WCSU president meets with Blumenthal to support student loan reform

Western Connecticut State University President James W. Schmotter joined U.S. Sen. Richard Blumenthal at the state Capital to urge Congress to work out a long-term plan to lower interest rates for students who take out federal loans to pay for college.

“The cost of loans is a serious matter for the many Western students who must balance scholarship aid, loans and work in order to attend the university,” Schmotter said. “This balance is fragile, and small changes such as an interest rate increase can have a large negative impact. At all levels of government, we should view financial aid for students as an investment in the state’s and nation’s future.”

Congress has allowed interest rates on some subsidized student loans to rise as high as 8.25 percent, more than double the recent rate of 3.4 percent. Blumenthal pointed out that Connecticut college students who borrowed to pay tuition owed an average debt of $29,380 at graduation this May. (For WCSU graduates, the average debt was $18,219.)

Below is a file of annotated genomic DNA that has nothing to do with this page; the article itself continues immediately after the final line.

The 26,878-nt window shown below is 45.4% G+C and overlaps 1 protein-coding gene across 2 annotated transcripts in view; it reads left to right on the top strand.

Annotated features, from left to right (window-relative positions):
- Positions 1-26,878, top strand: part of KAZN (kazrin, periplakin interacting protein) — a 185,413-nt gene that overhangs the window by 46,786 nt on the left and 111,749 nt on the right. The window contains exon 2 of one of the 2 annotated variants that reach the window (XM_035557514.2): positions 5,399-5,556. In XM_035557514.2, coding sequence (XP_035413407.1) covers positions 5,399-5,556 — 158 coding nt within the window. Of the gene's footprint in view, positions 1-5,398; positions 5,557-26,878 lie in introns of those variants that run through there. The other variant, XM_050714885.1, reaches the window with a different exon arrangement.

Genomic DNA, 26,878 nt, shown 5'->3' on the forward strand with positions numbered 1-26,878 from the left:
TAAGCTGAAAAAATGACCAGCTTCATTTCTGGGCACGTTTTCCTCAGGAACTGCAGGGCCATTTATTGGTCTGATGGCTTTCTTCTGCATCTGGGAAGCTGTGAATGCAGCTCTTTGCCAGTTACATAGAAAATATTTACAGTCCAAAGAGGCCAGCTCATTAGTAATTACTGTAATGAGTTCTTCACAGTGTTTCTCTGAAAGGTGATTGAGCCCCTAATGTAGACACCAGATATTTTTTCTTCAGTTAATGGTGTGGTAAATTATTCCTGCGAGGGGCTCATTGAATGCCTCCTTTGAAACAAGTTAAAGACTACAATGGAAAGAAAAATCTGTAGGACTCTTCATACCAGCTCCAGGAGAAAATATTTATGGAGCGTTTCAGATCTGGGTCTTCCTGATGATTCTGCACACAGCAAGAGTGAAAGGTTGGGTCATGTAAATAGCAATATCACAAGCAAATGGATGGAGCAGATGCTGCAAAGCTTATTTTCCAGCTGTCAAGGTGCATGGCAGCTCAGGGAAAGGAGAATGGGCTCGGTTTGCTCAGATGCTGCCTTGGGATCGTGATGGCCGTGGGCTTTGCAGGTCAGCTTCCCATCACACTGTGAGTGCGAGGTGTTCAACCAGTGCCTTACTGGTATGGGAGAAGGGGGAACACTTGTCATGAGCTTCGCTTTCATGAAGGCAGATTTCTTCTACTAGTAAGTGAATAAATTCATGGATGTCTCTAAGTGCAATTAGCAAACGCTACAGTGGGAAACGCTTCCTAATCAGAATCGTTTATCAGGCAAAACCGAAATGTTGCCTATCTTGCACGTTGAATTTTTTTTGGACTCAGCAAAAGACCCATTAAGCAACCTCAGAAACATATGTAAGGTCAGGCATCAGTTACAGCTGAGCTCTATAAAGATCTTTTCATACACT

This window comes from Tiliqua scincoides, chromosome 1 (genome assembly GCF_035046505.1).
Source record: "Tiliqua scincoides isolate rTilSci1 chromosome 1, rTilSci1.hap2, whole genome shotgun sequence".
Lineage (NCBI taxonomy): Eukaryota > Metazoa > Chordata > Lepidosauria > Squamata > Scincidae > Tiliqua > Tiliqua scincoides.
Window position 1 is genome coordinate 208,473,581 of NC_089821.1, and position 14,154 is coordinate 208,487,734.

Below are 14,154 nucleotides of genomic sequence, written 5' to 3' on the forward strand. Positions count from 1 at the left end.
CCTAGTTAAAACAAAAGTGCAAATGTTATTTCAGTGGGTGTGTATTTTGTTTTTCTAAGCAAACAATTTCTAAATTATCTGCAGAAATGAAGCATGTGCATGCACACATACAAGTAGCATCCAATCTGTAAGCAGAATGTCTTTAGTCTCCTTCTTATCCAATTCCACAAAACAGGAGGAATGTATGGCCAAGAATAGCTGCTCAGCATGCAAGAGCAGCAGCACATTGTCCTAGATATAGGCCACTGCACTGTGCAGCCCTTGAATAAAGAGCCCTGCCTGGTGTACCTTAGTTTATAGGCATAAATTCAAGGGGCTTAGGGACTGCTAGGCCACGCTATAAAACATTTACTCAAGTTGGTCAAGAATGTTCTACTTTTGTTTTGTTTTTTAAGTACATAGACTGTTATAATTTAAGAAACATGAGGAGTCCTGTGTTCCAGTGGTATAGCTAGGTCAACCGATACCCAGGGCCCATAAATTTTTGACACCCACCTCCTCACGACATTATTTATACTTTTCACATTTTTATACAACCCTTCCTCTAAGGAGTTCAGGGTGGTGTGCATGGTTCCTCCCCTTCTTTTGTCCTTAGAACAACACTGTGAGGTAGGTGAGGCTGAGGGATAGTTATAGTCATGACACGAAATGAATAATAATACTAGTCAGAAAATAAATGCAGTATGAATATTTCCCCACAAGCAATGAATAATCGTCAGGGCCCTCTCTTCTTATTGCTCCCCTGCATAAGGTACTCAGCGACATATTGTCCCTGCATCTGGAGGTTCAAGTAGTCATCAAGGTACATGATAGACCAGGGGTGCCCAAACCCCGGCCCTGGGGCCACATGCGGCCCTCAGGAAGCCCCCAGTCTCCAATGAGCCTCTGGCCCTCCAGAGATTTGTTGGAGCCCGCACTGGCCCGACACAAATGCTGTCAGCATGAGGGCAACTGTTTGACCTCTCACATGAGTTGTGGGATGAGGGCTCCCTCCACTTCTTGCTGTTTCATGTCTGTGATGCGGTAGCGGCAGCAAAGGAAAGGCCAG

“Congress now has a moral obligation to our students and families to adopt meaningful measures to improve college affordability and access, which must include real reforms to reduce the $1 trillion student loan burden currently crippling our national economy,” Blumenthal said.

Over the past several weeks, Blumenthal said, he met with students and administrators at colleges and universities across Connecticut.

“They implored me to prevent interest rates from rising, and to do more to assist students, families and colleges with the prohibitive costs of education,” he said. “We must keep faith with these students — our next greatest generation — and take real, meaningful steps now to address the national crisis of college affordability.”

Schmotter said that if Congress can forge a new settlement that lowers interests rates for the foreseeable future, not only students but the entire country would benefit.

“In recent years, we’ve discussed financial institutions as being ‘too large to fail’ and government entitlement programs as ‘too large to reform,’ Schmotter concluded. “This generation of students is too large for us to fail, and I fear that’s the direction in which the most recent Senate compromise legislation takes us.”



Western Connecticut State University offers outstanding faculty in a range of quality academic programs.  Our diverse university community provides students an enriching and supportive environment that takes advantage of the unique cultural offerings of Western Connecticut and New York.  Our vision: To be an affordable public university with the characteristics of New England’s best small private universities.

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